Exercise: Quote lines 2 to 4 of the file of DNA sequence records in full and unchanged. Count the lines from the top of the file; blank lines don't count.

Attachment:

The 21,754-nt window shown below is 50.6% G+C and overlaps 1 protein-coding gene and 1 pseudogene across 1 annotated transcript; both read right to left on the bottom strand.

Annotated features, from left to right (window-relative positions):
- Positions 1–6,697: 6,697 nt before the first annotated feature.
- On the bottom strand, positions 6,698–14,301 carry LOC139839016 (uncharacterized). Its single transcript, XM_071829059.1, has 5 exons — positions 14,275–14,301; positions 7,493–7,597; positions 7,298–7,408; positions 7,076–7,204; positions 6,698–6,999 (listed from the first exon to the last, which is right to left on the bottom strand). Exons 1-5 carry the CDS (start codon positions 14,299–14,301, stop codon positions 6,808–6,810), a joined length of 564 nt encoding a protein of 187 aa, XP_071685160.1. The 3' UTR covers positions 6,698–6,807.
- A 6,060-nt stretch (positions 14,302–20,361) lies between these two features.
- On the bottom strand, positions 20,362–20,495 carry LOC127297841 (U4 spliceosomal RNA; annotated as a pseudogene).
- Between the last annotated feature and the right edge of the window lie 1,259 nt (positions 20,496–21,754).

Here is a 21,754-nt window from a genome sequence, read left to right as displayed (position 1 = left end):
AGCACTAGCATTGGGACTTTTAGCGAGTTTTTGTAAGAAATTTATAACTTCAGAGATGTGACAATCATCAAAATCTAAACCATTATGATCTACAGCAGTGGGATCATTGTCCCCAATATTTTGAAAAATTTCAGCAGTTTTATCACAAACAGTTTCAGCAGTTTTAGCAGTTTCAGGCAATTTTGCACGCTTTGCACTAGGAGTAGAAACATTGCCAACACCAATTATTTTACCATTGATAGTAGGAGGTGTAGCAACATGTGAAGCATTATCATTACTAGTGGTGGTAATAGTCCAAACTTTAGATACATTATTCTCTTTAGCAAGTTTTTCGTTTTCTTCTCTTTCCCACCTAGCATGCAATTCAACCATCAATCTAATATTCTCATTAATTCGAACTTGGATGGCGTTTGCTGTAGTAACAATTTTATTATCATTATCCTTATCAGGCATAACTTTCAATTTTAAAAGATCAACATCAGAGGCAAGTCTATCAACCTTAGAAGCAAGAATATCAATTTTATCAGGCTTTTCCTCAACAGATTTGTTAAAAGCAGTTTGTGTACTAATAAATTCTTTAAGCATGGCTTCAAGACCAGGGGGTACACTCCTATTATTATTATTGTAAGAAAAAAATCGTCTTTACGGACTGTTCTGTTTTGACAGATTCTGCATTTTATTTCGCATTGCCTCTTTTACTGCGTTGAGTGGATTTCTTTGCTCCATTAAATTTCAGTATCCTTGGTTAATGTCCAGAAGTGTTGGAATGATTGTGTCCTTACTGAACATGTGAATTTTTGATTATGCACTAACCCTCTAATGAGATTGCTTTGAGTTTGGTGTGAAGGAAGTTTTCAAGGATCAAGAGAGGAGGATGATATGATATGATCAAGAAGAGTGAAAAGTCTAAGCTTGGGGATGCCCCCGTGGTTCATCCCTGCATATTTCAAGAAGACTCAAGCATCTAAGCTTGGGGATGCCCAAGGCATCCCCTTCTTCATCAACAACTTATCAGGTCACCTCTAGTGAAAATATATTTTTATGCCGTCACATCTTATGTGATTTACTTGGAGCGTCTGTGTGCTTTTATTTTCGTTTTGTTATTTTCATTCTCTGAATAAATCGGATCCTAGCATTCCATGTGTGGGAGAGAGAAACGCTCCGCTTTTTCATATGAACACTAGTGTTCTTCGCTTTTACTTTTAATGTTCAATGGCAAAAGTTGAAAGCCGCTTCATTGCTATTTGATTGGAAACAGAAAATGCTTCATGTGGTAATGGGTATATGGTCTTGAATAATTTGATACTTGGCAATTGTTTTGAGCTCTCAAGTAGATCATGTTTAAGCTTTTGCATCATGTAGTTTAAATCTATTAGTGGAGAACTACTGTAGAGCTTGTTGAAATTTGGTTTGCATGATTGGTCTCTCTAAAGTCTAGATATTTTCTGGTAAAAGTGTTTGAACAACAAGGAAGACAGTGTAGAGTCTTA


Annotated features, from left to right (window-relative positions):
- Positions 1–6,697: 6,697 nt before the first annotated feature.
- On the bottom strand, positions 6,698–14,301 carry LOC139839016 (uncharacterized). Its single transcript, XM_071829059.1, has 5 exons — positions 14,275–14,301; positions 7,493–7,597; positions 7,298–7,408; positions 7,076–7,204; positions 6,698–6,999 (listed from the first exon to the last, which is right to left on the bottom strand). Exons 1-5 carry the CDS (start codon positions 14,299–14,301, stop codon positions 6,808–6,810), a joined length of 564 nt encoding a protein of 187 aa, XP_071685160.1. The 3' UTR covers positions 6,698–6,807.